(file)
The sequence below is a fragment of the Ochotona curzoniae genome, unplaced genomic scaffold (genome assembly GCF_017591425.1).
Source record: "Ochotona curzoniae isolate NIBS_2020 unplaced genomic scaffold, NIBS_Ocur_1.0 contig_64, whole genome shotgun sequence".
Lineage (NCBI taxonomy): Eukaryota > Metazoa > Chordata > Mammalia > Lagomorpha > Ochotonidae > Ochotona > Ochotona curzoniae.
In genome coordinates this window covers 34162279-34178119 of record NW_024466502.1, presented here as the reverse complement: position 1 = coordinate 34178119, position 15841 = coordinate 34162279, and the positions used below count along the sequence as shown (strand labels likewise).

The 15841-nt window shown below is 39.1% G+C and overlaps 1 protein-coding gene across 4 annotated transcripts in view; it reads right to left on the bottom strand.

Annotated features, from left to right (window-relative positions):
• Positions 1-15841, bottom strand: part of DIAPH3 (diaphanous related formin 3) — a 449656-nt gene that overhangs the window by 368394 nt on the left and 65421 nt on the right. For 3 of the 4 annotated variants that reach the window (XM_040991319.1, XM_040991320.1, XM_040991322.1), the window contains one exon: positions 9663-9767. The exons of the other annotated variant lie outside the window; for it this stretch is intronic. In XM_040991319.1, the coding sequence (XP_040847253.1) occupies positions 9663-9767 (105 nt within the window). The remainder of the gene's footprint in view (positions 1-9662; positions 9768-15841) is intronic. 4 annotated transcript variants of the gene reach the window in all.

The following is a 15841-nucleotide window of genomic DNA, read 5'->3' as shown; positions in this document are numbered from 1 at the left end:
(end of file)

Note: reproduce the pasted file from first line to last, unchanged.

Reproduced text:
The sequence below is a fragment of the Ochotona curzoniae genome, unplaced genomic scaffold (genome assembly GCF_017591425.1).
Source record: "Ochotona curzoniae isolate NIBS_2020 unplaced genomic scaffold, NIBS_Ocur_1.0 contig_64, whole genome shotgun sequence".
Lineage (NCBI taxonomy): Eukaryota > Metazoa > Chordata > Mammalia > Lagomorpha > Ochotonidae > Ochotona > Ochotona curzoniae.
In genome coordinates this window covers 34162279-34178119 of record NW_024466502.1, presented here as the reverse complement: position 1 = coordinate 34178119, position 15841 = coordinate 34162279, and the positions used below count along the sequence as shown (strand labels likewise).

The 15841-nt window shown below is 39.1% G+C and overlaps 1 protein-coding gene across 4 annotated transcripts in view; it reads right to left on the bottom strand.

Annotated features, from left to right (window-relative positions):
• Positions 1-15841, bottom strand: part of DIAPH3 (diaphanous related formin 3) — a 449656-nt gene that overhangs the window by 368394 nt on the left and 65421 nt on the right. For 3 of the 4 annotated variants that reach the window (XM_040991319.1, XM_040991320.1, XM_040991322.1), the window contains one exon: positions 9663-9767. The exons of the other annotated variant lie outside the window; for it this stretch is intronic. In XM_040991319.1, the coding sequence (XP_040847253.1) occupies positions 9663-9767 (105 nt within the window). The remainder of the gene's footprint in view (positions 1-9662; positions 9768-15841) is intronic. 4 annotated transcript variants of the gene reach the window in all.

The following is a 15841-nucleotide window of genomic DNA, read 5'->3' as shown; positions in this document are numbered from 1 at the left end: